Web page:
IRS Chief Candidate: It takes a Tax Cheat to Catch a Tax Cheat

February 15, 2023

During his confirmation hearing to become the next IRS Commissioner, Daniel Werfel suggested that improving tax compliance among high earners could entail hiring the people skilled at hiding money from the tax agency.

“I think we want to hire and bring in experts – maybe bring in some of the same individuals that earlier in their careers prepared these very intricate returns and are ready to come back and actually serve their country,” he told the Senate Finance Committee on February 15th.

“I’m not sure that training the current workforce would be sufficient,” he added.

The Inflation Reduction Act (IRA) that was enacted last year provides the IRS nearly $80 billion over the next ten years to improve tax compliance. Enforcement funding was increased by 69% while the boost for taxpayer services was just 9%, according to Congressional Research Service. Despite this disparity, Werfel sees improving tax compliance by enhancing services and enforcement.

“We will be equally focused on taxpayer services, in particular for working families and small businesses. And side-by-side with that will be the commitment to improve the IRS’s capacity to unpack complicated returns, which is something that I understand today they [the IRS] lacks that capacity,” Werfel said.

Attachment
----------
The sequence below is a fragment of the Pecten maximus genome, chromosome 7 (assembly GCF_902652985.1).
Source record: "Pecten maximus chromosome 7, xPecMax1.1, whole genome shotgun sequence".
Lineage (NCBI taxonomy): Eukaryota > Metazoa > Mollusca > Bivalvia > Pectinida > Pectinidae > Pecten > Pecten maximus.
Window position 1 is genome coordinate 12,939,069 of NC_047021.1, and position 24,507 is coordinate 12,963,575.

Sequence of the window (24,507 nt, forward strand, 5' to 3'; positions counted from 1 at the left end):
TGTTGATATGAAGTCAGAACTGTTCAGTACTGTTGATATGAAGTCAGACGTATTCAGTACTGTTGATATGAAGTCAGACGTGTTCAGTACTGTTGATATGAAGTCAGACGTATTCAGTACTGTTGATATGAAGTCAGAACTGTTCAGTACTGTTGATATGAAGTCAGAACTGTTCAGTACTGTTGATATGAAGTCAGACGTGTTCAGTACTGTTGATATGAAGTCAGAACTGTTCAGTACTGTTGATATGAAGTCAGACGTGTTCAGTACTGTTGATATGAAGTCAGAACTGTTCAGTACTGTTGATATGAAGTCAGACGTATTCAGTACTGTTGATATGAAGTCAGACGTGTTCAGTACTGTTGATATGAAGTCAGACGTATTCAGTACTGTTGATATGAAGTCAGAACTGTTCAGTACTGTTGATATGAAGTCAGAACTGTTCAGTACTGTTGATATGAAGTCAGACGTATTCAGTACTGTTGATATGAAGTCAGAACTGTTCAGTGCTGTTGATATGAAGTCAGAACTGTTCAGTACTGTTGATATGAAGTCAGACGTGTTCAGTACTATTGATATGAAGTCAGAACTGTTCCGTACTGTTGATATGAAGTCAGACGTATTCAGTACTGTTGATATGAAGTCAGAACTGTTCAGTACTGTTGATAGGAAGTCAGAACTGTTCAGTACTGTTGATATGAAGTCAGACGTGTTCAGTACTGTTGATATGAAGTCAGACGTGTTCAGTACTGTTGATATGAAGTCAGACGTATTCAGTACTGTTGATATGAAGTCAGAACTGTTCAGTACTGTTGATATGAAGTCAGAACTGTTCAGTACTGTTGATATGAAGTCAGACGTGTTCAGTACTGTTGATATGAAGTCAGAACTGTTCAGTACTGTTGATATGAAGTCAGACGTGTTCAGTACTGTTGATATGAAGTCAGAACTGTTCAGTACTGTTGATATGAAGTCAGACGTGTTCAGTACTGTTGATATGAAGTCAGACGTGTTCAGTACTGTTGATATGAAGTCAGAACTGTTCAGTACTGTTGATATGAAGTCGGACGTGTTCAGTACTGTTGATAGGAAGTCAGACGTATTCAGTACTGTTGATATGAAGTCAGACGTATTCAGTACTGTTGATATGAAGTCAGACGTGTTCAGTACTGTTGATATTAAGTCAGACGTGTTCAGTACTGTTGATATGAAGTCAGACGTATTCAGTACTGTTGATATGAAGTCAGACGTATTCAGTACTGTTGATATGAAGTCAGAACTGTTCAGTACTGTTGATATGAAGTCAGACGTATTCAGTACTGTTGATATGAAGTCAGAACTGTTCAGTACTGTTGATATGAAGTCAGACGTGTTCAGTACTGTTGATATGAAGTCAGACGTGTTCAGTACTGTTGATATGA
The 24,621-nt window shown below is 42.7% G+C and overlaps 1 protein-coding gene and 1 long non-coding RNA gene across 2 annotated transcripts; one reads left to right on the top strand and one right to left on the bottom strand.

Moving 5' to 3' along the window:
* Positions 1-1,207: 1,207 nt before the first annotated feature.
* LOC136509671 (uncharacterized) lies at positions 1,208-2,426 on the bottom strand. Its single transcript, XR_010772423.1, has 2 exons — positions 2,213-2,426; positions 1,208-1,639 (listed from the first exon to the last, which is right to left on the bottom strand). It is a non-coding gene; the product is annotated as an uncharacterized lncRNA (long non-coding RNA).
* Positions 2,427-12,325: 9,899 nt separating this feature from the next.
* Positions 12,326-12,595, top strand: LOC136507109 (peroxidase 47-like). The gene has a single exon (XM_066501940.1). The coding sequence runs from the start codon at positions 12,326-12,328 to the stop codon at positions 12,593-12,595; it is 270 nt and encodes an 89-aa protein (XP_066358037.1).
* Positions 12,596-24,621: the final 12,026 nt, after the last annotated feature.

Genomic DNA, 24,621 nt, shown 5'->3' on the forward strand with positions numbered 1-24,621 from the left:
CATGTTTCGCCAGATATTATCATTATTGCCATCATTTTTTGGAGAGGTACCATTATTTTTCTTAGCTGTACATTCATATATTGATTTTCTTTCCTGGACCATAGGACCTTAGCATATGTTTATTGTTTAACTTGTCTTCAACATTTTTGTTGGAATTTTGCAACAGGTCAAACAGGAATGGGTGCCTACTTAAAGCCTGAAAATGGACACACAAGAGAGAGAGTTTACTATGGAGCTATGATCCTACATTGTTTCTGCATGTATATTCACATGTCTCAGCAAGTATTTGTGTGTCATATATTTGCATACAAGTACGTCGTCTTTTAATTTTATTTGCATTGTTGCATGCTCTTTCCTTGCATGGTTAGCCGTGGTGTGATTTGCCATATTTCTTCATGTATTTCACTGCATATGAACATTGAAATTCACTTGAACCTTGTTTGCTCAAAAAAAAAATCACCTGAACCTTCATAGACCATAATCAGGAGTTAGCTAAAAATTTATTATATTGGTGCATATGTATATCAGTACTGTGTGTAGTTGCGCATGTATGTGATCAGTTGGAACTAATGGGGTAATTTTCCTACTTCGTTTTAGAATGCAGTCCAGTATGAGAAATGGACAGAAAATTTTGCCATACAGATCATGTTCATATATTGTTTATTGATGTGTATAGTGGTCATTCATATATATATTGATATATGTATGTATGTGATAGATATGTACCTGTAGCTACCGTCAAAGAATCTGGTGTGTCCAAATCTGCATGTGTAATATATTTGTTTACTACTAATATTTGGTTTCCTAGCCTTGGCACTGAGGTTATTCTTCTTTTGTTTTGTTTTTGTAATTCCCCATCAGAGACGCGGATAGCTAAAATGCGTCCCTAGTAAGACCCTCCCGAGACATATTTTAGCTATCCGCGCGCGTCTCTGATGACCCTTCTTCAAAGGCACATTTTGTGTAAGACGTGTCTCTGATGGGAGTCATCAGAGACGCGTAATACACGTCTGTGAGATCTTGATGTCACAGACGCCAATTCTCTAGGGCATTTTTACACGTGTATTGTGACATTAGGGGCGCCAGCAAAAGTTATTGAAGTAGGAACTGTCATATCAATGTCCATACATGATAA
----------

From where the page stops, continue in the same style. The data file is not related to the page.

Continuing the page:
The IRS Chief nominee also supports the goal that taxpayers earning less than $400,000 annually would not be subjected to further audits. But he noted that it does not mean that taxpayers below this income threshold will not get audited and must still pay taxes owed.

“I think an important clarification is that the directive from [Treasury] Secretary [Janet] Yellen was to make sure that the Inflation Reduction Act funds do not increase audit rates for those earning less than $400,000. All those individuals still have a responsibility and a balance due,” he said.

If confirmed to the post, Werfel’s first task will be gathering information on why black taxpayers are contacted more frequently by the IRS than non-black taxpayers. Recent research shows that black taxpayers receive audit notices between 2.9 times to 4.7 times more frequently than non-black taxpayers.

Senate Finance Chairman Ron Wyden (D-Ore.) told Werfel to provide him a study about this development within 60 days of becoming IRS Commissioner. Werfel agreed to this timeline.

It is not clear when the full Senate will vote on Werfel’s confirmation to head the IRS, but him assuming the post is expected to occur when that vote happens.

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